Deputy political leader of the Alliance Party for Progress (APP), Lynette Eastmond, is calling on Barbadians to make the right decision when they go to the polls on January 19.
Furthermore, Eastmond has promised development of the creative, cultural and technology industries should she be elected to represent the people of St Philip West.
“In 2018 we became so disgusted that we felt we had to put an end to that Government. At this point in time, we need to ensure that in Parliament we have representatives of not just the traditional parties, but the newer parties that have emerged, such as the Alliance,” she said via the party’s online presentation of candidates on Tuesday.
The APP was formed following a merger between the People’s Party for Democracy and Development and the United Progressive Party, with former Opposition Leader Bishop Joseph Atherley leading the group. They have a slate of 20 candidates contesting the upcoming General Election.
Eastmond said that through the experience she and Atherley had gained in the Owen Arthur Cabinet, they were schooled in how a Government should be properly run and how a Cabinet should function. She said as a member of Arthur’s Cabinet, the chair ensured every voice around the table was heard and not just the experts.
She said that seemed to be missing now and would be done away with under the APP.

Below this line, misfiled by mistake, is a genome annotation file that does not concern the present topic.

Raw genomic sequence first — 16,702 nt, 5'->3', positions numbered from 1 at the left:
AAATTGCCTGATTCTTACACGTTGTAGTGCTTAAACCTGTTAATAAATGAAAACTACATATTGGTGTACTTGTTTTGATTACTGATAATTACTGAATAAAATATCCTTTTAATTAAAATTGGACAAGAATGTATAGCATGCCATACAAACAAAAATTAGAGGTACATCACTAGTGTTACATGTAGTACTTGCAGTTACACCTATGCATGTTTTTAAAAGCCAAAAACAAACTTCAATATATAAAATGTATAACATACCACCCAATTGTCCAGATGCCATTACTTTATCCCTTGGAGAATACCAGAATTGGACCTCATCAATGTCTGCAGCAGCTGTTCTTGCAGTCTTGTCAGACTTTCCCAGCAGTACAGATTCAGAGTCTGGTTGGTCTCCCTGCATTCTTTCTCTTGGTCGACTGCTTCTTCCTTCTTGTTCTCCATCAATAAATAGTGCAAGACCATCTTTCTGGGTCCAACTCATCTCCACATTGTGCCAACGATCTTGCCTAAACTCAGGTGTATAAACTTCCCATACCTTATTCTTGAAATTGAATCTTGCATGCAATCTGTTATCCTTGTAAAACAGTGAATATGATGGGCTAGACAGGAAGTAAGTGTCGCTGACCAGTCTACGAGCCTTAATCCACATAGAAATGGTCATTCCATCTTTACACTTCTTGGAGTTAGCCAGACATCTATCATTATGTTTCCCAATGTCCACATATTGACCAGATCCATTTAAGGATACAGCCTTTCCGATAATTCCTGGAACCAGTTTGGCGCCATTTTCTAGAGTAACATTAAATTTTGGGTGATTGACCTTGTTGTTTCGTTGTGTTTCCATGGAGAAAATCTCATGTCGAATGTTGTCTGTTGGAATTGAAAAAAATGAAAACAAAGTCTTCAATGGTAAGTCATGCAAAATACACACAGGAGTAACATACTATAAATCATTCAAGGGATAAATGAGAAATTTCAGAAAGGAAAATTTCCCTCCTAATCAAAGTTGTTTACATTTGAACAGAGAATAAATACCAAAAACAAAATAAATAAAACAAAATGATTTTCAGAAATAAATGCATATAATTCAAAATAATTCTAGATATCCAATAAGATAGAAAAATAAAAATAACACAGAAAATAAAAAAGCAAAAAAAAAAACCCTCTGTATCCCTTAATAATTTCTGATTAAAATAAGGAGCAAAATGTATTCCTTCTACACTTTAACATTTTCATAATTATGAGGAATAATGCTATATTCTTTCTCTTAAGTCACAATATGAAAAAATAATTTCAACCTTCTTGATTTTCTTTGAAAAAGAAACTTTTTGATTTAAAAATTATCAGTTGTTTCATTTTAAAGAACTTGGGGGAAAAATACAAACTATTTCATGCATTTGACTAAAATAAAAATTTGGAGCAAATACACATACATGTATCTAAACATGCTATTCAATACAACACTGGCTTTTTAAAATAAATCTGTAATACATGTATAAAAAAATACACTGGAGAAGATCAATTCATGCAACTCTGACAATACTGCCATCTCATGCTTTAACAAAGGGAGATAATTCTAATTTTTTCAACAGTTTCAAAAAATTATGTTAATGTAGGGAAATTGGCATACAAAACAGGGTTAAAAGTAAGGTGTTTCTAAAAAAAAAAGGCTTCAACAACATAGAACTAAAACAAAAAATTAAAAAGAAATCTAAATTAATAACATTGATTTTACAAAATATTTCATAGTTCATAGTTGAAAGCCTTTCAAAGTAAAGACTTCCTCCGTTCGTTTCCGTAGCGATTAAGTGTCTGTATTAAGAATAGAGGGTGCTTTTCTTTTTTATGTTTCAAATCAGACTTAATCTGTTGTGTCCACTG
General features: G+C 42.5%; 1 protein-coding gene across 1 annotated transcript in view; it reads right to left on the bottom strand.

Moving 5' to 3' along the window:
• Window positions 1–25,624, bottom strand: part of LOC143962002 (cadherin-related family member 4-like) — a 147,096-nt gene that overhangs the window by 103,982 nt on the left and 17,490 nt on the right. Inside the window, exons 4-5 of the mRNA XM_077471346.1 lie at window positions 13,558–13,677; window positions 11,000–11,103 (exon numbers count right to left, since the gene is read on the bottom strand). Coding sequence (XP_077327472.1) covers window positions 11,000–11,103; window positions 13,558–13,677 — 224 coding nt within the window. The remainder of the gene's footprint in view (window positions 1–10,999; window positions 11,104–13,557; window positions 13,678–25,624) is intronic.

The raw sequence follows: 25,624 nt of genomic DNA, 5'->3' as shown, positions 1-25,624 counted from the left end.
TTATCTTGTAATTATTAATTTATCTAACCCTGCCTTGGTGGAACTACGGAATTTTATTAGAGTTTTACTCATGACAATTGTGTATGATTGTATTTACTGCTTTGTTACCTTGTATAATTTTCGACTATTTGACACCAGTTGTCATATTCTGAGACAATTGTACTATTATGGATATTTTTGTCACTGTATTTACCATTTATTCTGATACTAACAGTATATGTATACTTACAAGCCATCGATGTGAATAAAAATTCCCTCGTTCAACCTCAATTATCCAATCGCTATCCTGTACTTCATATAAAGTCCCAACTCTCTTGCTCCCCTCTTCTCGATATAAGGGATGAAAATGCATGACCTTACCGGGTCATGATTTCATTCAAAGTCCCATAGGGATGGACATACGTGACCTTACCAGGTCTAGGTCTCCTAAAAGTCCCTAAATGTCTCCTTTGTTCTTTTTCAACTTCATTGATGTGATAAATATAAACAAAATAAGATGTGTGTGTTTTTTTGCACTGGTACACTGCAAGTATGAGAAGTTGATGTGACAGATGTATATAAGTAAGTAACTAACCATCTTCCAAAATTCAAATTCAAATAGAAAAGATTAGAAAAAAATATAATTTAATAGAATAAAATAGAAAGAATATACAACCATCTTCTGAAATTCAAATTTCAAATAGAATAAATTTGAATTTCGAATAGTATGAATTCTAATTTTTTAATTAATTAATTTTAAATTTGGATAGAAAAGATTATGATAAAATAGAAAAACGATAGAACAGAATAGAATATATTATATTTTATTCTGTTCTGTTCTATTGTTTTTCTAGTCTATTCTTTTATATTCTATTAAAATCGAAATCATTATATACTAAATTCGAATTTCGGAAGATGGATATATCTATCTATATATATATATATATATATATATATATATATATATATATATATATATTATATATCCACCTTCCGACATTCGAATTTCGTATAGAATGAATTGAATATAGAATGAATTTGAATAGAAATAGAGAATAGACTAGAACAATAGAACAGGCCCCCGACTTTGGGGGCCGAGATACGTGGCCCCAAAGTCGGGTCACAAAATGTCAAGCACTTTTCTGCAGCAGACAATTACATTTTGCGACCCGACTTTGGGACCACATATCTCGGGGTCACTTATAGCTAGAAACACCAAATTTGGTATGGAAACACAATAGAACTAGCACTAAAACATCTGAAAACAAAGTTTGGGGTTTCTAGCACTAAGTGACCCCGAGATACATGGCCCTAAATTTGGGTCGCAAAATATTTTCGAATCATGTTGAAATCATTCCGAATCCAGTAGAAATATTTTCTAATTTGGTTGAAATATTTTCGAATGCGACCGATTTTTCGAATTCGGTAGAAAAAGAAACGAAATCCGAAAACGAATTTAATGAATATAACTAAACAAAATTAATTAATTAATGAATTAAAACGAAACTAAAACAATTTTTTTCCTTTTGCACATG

“The Alliance will bring us back to that position where we consult amongst ourselves, but also consult with stakeholders, as well as the wider public because of our inability, or shall I say the Government’s past inability, to deal with corruption,” she said.
Moreover, the former Minister of International Business said Barbados faced the prospect of only a small clique seeing wealth, thereby creating a superclass of wealthy people and an underclass.
“This is happening because opportunities are being hidden from Barbadians. They’re not being allowed to take advantage of the opportunities that come up from day to day because corruption is not simply about stealing money. In my view, corruption is also about preventing our people from accessing the opportunities that countries like Barbados can develop,” she said.
Two such sectors are the creative cultural and technology industries which Eastmond, founding member and vice-president of the Barbados Film & Video Association, said held great potential.
“We can develop programmes and products that can be sold to the entire world. We’re only about 300 000 people, and there are millions of people to sell to. If we were elected to office, we would invest in the creative, cultural and technology industries.
“If our Government took one per cent of what is now allocated to tourism to start these industries, we would see a massive difference. The individuals who engage in these industries come from every sector in Barbados, from every demographic, from every social background.
“Imagine what would happen if we were able to empower those people through the creative industries, through culture and through technology. It would make a vast difference for the people of St Philip West,” she said. (RA)